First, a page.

Bangalore and Mysore

Bangalore and Mysore, 5 days, October 2019
A surprising and multifaceted city. On the one hand it is a modern city but this modernity rubs shoulders with a world still belonging to the past. I wouldn’t speak of dirt or poverty. I rub shoulders with this on every trip to the Philippines and it must be remembered that a very dense population does not facilitate this. Walking through the streets of Bangalore is truly intoxicating. I wouldn’t speak of the incessant sound of horns, which serve a little bit of everything for drivers. I would mainly speak of the smells of the streets, the smells of incense when we walk around. A city to be discovered on foot or by bus, like many cities.
As usual, I did some research on Google, my friend, to see the basics. From there, I try to build a visit, the walk does not scare me. After that, all that remains is to load the route onto my phone, and off I go for a day of walking.
The toponym Bangalore is the Anglicized version of Bengaḷūru, the name of the city in Kannada. The earliest reference to the name Bengaḷūru is an inscription carved into a 10th century vīra gallu (in Hindi, literally a “hero’s stone” extolling the merits of a warrior). In this inscription found in Begur, Bengaluru is described as the site of a battle that took place in 890.
It was built around a fort built in 1537. It was one of the seats of the British administration from 1831 to 1881, when it was returned to the Maharaja of Mysore. Bangalore is historically a city of military garrison during the British Raj, then preferred to Mysore and Chennai because of its small population.
From the 90s, Bangalore became the most important Indian hub in information technology, with a significant move upmarket. It has become a considerable academic, scientific and economic center. The agglomeration is considered as the Indian “Silicon Valley” and the example of a pole of competence of world importance.
A magnificent city to discover with a local driver who will drive you to the various temples as well as to the Mysore Palace. It is a city that I love them. It is not the village of countryside but it remains on a human scale despite its congestion during rush hour. In India, you have to know how to take your troubles patiently. Perhaps the founder of Yoga had a vision of the future and did everything to help his future motorists to put the time spent in traffic jams into perspective …. Smiles …
I had also forgotten about another animal presence in India. You had to remember “The Adventures of Indiana Jones”. The monkeys are very present on the temples, walking on the different buildings, asking for food, for some.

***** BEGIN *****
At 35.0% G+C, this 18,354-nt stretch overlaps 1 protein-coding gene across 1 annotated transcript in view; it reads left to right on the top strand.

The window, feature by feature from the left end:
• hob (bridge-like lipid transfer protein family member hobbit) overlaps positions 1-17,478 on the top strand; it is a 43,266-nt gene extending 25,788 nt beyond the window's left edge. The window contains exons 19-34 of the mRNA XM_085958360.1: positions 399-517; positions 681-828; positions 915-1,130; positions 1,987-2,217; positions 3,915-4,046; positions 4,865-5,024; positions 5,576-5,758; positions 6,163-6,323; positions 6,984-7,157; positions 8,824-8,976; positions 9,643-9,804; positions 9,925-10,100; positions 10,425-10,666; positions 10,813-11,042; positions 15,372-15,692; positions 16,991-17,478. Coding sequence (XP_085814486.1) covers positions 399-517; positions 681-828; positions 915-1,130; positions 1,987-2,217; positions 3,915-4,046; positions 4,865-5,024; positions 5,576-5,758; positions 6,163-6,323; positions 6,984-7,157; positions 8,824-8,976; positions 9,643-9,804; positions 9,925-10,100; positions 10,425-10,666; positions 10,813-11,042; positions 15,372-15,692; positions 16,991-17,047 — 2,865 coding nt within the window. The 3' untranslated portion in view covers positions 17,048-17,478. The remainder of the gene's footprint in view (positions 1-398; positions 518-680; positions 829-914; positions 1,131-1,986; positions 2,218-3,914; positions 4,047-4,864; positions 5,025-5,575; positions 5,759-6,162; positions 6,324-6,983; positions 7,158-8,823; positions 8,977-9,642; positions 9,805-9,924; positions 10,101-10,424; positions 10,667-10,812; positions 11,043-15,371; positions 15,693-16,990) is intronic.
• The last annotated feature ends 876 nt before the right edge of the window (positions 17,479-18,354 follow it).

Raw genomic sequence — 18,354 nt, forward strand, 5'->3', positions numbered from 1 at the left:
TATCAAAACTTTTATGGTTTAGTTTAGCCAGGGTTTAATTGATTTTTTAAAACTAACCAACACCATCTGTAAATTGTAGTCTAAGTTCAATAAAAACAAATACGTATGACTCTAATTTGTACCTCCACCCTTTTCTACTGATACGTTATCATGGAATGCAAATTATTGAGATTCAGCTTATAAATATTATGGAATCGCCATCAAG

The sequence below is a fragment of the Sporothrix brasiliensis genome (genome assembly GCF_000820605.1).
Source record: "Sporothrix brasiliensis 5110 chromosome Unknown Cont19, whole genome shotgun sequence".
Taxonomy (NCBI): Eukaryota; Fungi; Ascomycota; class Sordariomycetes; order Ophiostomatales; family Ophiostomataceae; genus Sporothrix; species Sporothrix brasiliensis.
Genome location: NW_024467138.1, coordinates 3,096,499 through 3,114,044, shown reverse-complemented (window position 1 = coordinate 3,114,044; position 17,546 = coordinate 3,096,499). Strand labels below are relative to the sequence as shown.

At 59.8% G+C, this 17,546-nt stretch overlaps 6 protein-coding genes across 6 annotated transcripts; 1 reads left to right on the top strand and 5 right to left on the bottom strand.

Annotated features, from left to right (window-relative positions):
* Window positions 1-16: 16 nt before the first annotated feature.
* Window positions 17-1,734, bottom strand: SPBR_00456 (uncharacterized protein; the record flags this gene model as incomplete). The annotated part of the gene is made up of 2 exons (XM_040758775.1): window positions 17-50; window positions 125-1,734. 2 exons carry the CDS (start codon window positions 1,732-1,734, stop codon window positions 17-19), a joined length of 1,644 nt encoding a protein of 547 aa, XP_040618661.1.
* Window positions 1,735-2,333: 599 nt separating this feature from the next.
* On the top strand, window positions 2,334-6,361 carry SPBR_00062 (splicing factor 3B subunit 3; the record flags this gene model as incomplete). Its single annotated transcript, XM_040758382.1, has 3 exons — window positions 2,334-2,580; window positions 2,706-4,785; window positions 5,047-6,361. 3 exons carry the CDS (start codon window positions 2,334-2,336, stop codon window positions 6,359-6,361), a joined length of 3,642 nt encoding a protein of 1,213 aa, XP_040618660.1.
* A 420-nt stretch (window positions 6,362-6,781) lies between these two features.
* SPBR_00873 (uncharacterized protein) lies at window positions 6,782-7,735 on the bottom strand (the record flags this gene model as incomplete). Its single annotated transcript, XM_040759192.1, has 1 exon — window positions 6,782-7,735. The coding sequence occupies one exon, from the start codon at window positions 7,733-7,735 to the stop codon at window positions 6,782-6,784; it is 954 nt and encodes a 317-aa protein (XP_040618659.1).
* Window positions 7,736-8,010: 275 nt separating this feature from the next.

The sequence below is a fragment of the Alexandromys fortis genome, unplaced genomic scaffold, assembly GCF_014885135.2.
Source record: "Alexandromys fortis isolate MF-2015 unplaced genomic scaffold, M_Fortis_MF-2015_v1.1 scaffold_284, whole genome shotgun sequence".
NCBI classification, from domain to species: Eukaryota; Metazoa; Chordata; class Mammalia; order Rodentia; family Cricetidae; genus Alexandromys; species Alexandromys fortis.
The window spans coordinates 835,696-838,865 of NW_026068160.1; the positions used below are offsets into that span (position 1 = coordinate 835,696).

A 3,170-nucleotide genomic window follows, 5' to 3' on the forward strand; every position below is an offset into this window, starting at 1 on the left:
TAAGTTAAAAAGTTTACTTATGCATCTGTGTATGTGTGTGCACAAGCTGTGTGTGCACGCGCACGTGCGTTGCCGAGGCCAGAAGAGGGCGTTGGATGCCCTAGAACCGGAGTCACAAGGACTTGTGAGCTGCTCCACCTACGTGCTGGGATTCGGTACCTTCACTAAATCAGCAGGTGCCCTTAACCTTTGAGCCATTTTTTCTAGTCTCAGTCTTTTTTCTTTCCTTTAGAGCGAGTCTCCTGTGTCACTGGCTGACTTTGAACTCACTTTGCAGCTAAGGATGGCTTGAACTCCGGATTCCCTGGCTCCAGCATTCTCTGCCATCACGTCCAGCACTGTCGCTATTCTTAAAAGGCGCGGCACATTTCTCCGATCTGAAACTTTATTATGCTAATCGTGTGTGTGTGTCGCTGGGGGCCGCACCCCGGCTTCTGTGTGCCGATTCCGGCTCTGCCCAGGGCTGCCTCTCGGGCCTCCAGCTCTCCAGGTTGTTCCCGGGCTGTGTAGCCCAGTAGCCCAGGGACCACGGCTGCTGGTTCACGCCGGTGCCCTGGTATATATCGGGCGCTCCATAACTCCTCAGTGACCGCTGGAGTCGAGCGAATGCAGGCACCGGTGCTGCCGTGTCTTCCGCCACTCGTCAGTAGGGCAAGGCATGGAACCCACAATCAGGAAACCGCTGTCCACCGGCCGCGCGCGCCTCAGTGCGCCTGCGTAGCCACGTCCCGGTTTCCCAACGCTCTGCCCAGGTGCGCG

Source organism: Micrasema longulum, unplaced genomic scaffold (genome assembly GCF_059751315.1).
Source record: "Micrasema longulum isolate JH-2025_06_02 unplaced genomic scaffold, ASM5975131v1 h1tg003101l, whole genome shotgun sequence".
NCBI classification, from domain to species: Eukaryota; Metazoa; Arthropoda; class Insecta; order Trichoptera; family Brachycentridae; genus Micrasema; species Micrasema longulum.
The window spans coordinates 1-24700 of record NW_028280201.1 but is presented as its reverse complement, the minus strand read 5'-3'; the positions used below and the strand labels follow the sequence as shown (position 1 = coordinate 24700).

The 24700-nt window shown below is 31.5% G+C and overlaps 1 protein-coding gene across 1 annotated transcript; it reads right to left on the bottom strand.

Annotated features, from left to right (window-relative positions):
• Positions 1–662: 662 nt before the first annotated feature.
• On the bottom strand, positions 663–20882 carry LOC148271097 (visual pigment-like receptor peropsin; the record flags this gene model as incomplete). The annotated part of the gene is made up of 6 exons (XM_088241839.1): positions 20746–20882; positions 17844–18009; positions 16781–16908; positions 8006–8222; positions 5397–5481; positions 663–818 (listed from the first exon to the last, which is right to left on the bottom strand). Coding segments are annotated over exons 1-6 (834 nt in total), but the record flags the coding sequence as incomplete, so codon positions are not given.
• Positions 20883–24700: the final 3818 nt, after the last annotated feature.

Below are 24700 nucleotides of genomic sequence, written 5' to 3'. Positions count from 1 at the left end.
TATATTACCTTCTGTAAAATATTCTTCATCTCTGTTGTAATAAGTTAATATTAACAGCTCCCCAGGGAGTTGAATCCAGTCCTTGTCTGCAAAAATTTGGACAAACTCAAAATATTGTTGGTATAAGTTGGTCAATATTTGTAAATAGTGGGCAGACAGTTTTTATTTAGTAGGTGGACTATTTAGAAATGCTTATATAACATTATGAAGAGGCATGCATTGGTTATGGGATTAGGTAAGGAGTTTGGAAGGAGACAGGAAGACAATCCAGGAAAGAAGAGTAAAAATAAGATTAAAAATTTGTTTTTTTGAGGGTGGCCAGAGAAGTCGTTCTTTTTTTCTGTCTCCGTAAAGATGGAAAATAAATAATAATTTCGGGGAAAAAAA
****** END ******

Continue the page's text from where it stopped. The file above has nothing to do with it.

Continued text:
When visiting temples, Saiprasad was of great help as I did not know all the customs. Thanks again to you my friend. He also made me taste many things and he led me to the fountains of lights for the feast of Divali, an important feast since it is the equivalent of our New Year.
The name Mysore is an anglicized version of Mahishūru which means the abode of Mahisha in Kannada. The common name Mahisha in Sanskrit means buffalo. But in this territorial context however, Mahisha refers to Mahishasura, a mythical demon who could take the form of a human being or a buffalo and who, according to Hindu mythology, ruled the territory that became the kingdom of Mysore. This area was known in Sanskrit as Mahíšhaka or what belongs to Mahishasura.
Mysore was the capital of the Mysore Kingdom for almost six centuries, from 1399 to 1956. The kingdom was ruled by the Wodeyar Dynasty. The Wodeyar were patrons who made significant contributions to the cultural and economic growth of the city and state. This rich culture and the monuments of the city have earned it the nickname of the cultural capital of Karnataka. The kingdom reached its peak of military power and domination in the second half of the 18th century, in the 1760s and 1770s, under the de facto reign of the sultans Haidar Alî and Tipû Sâhib (the Tiger of Mysore), his son, who made demolish parts of Mysore to wipe out the legacies of the Wodeyar dynasty. It was at this time that the kingdom of Mysore came into conflict with the Marathas, the British and the Nizams of Golkonda (India), leading to the four Mysore Wars. After Tipu’s death in the Fourth Mysore War in 1799, the kingdom’s capital moved back from Srirangapatna to Mysore and the kingdom was assigned by the British to their allies in the Fourth Mysore War. The ancient kingdom of Mysore is transformed into a principality under the suzerainty of the British Crown. Former Wodeyar rulers are reinstated as puppet monarchs now called Maharaja.